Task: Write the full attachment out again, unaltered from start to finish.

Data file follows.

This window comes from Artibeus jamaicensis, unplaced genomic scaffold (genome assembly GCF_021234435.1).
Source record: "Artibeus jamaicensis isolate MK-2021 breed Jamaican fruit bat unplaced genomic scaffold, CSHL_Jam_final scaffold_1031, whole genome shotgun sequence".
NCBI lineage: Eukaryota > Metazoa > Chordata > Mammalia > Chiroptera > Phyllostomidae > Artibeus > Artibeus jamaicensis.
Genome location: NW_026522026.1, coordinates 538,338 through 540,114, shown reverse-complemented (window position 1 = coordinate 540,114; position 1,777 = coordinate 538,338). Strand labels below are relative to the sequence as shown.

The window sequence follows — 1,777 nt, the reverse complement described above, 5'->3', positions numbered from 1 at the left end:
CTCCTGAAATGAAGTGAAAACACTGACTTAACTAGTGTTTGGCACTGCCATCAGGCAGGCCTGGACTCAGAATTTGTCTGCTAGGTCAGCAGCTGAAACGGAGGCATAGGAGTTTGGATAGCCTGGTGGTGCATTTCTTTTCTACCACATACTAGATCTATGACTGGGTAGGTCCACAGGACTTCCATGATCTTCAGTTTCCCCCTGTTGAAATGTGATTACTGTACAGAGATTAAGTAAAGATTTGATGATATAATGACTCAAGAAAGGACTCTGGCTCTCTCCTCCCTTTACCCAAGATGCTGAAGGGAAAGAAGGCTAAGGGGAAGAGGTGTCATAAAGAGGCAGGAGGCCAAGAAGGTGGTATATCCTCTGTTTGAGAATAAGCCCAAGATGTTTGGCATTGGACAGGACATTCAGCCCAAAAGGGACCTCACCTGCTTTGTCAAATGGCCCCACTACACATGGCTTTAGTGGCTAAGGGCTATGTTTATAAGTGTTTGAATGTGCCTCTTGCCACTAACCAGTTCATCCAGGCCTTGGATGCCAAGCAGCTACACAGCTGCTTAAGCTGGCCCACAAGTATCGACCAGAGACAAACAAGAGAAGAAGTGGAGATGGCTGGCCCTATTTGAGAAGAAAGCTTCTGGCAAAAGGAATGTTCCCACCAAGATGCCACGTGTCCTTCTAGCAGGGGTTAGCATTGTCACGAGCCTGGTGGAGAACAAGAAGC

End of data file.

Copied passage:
This window comes from Artibeus jamaicensis, unplaced genomic scaffold (genome assembly GCF_021234435.1).
Source record: "Artibeus jamaicensis isolate MK-2021 breed Jamaican fruit bat unplaced genomic scaffold, CSHL_Jam_final scaffold_1031, whole genome shotgun sequence".
NCBI lineage: Eukaryota > Metazoa > Chordata > Mammalia > Chiroptera > Phyllostomidae > Artibeus > Artibeus jamaicensis.
Genome location: NW_026522026.1, coordinates 538,338 through 540,114, shown reverse-complemented (window position 1 = coordinate 540,114; position 1,777 = coordinate 538,338). Strand labels below are relative to the sequence as shown.

The window sequence follows — 1,777 nt, the reverse complement described above, 5'->3', positions numbered from 1 at the left end:
CTCCTGAAATGAAGTGAAAACACTGACTTAACTAGTGTTTGGCACTGCCATCAGGCAGGCCTGGACTCAGAATTTGTCTGCTAGGTCAGCAGCTGAAACGGAGGCATAGGAGTTTGGATAGCCTGGTGGTGCATTTCTTTTCTACCACATACTAGATCTATGACTGGGTAGGTCCACAGGACTTCCATGATCTTCAGTTTCCCCCTGTTGAAATGTGATTACTGTACAGAGATTAAGTAAAGATTTGATGATATAATGACTCAAGAAAGGACTCTGGCTCTCTCCTCCCTTTACCCAAGATGCTGAAGGGAAAGAAGGCTAAGGGGAAGAGGTGTCATAAAGAGGCAGGAGGCCAAGAAGGTGGTATATCCTCTGTTTGAGAATAAGCCCAAGATGTTTGGCATTGGACAGGACATTCAGCCCAAAAGGGACCTCACCTGCTTTGTCAAATGGCCCCACTACACATGGCTTTAGTGGCTAAGGGCTATGTTTATAAGTGTTTGAATGTGCCTCTTGCCACTAACCAGTTCATCCAGGCCTTGGATGCCAAGCAGCTACACAGCTGCTTAAGCTGGCCCACAAGTATCGACCAGAGACAAACAAGAGAAGAAGTGGAGATGGCTGGCCCTATTTGAGAAGAAAGCTTCTGGCAAAAGGAATGTTCCCACCAAGATGCCACGTGTCCTTCTAGCAGGGGTTAGCATTGTCACGAGCCTGGTGGAGAACAAGAAGC